IN MY SENIOR YEARS of high school, a wonderfully eccentric English teacher changed the way I saw the world. Brilliant, witty, and sarcastic, Mr. Scrutton was an explosion of fun, breathing quirky vitality into the literature we studied.
When we read Jane Austen’s Persuasion, he talked about Bath as familiarly as if it were his home town, explaining the funny societal nuances that governed the spa town. “Even the wealthiest people stank because they didn’t bathe regularly,” he explained. “In Bath they could soak in sulphur pools that smelled worse than they did. Great strategy!”
Also, on Mr. Scrutton’s reading list was E.J. Pratt’s epic poem Titanic and he felt we needed a taste of the glam factor on board the giant ship. Using photos of lavish dinners and sumptuous staterooms along with tape recordings of the jazz music of the day, he made us see and feel what privileged guests would have experienced. Then, by crowding our desks together and piling our backpacks between us, he simulated the conditions below decks, in steerage. I remember those classes vividly, but the lessons that will always stay with me came from his teaching of Greek mythology. Turning out the lights in the classroom, Mr. Scrutton would boom, “I am Zeus. God of all gods on Mount Olympus!” He’d then tell us tales of Mount Olympus and its denizens – making the stories sound as wildly gossipy as a movie mag.
Mr. Scutton’s goal was to make literature come alive, but his unorthodox teaching had effects that have been even more life-altering for me. Hearing about Bath made me want to go there, to walk the old streets and visit the healing pools – and now I have. As I toured the house where Jane Austen lived, I remembered what my teacher said about how much she hated Bath society and the way it mocked her family’s genteel poverty.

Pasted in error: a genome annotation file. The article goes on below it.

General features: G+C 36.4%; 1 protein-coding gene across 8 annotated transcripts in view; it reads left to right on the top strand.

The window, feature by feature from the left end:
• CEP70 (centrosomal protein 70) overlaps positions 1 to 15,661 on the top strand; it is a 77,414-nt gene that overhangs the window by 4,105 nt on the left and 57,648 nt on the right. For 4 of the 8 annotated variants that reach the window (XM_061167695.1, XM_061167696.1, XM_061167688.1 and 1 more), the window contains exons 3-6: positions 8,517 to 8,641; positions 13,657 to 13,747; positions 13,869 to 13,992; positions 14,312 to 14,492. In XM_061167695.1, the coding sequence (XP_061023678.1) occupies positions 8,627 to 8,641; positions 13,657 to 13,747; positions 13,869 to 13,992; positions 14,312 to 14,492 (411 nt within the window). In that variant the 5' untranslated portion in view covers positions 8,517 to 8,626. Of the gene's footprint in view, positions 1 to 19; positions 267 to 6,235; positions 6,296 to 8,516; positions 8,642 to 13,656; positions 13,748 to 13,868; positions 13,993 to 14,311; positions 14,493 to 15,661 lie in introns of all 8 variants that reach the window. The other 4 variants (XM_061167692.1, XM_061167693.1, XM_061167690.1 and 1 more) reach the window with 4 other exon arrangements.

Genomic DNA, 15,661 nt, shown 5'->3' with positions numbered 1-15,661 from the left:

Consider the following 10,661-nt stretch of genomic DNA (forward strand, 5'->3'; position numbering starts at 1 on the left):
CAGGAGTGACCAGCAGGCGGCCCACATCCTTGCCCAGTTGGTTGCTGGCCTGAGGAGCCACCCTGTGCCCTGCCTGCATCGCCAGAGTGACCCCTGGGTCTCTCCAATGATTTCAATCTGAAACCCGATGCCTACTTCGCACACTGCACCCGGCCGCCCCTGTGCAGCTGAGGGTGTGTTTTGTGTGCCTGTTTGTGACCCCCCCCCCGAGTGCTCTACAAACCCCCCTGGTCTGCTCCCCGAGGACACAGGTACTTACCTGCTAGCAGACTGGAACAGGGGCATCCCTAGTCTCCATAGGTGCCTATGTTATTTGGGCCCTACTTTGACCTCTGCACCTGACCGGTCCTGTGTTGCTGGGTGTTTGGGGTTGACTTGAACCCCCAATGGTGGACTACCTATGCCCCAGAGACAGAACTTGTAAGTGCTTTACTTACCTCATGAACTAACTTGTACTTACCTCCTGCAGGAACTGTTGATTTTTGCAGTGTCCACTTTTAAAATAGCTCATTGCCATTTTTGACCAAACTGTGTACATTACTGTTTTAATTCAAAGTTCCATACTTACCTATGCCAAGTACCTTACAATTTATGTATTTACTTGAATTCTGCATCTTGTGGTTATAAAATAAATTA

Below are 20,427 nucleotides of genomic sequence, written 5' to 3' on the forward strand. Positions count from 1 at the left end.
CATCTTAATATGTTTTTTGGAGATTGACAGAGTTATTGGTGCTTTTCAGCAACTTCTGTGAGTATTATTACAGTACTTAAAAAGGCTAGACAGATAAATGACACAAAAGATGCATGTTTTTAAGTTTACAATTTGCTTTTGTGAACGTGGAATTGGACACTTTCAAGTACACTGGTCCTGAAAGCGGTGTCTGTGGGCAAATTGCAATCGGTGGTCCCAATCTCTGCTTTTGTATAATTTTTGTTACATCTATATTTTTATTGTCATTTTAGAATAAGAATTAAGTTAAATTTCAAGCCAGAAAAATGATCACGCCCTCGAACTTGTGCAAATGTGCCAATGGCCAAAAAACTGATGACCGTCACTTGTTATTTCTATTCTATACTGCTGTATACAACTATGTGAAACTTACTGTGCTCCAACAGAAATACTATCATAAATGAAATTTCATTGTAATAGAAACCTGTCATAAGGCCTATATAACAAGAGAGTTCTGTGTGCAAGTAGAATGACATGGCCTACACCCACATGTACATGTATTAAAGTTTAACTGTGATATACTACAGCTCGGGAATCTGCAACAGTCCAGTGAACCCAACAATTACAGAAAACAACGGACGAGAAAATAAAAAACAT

E.J. Pratt’s descriptions of cruise ship life made me want to set sail and when I took my first-ever cruise, the luxurious dining room, tuxedoed serving staff and classical quartet playing in the background brought the Titanic to mind – though I was very happy to skip the sinking sensation at the end!
My travels have taken me to many places I first learned of in books – many in Mr. Scrutton’s classroom – but the most illuminating moment was my first visit to the Parthenon and the Temple of Zeus in Greece. As I stood in the magnificent ruins, listening to the tour guide, I was remembering movie mag stories and hearing another, funnier, more creative voice… “I am Zeus. God of all gods on Mount Olympus!” Many thanks, Mr. Scrutton.
Originally published in Cruise & Travel Lifestyles Summer 2019 issue.